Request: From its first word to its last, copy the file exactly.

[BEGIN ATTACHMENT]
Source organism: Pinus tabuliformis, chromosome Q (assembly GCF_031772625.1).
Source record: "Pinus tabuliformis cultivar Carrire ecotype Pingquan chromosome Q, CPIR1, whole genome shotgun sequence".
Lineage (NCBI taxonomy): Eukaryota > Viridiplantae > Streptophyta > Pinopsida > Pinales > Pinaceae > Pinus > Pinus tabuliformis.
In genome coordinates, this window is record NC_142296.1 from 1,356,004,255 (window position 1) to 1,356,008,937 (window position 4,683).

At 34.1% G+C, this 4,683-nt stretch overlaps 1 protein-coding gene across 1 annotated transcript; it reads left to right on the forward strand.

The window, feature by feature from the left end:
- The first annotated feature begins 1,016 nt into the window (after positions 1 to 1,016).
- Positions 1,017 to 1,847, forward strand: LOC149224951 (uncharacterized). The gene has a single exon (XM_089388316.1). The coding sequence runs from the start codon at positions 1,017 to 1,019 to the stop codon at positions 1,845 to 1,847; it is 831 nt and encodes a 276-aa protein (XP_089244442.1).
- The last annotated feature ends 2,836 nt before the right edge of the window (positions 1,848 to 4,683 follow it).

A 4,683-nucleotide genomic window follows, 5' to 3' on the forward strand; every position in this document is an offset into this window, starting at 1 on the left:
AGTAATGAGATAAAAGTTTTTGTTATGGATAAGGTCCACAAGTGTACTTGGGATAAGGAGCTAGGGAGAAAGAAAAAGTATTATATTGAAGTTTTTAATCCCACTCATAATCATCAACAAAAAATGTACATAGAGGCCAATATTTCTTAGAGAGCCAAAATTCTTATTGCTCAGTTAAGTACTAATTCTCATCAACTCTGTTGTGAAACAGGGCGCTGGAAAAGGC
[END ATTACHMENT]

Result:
Source organism: Pinus tabuliformis, chromosome Q (assembly GCF_031772625.1).
Source record: "Pinus tabuliformis cultivar Carrire ecotype Pingquan chromosome Q, CPIR1, whole genome shotgun sequence".
Lineage (NCBI taxonomy): Eukaryota > Viridiplantae > Streptophyta > Pinopsida > Pinales > Pinaceae > Pinus > Pinus tabuliformis.
In genome coordinates, this window is record NC_142296.1 from 1,356,004,255 (window position 1) to 1,356,008,937 (window position 4,683).

At 34.1% G+C, this 4,683-nt stretch overlaps 1 protein-coding gene across 1 annotated transcript; it reads left to right on the forward strand.

The window, feature by feature from the left end:
- The first annotated feature begins 1,016 nt into the window (after positions 1 to 1,016).
- Positions 1,017 to 1,847, forward strand: LOC149224951 (uncharacterized). The gene has a single exon (XM_089388316.1). The coding sequence runs from the start codon at positions 1,017 to 1,019 to the stop codon at positions 1,845 to 1,847; it is 831 nt and encodes a 276-aa protein (XP_089244442.1).
- The last annotated feature ends 2,836 nt before the right edge of the window (positions 1,848 to 4,683 follow it).

A 4,683-nucleotide genomic window follows, 5' to 3' on the forward strand; every position in this document is an offset into this window, starting at 1 on the left:
AGTAATGAGATAAAAGTTTTTGTTATGGATAAGGTCCACAAGTGTACTTGGGATAAGGAGCTAGGGAGAAAGAAAAAGTATTATATTGAAGTTTTTAATCCCACTCATAATCATCAACAAAAAATGTACATAGAGGCCAATATTTCTTAGAGAGCCAAAATTCTTATTGCTCAGTTAAGTACTAATTCTCATCAACTCTGTTGTGAAACAGGGCGCTGGAAAAGGC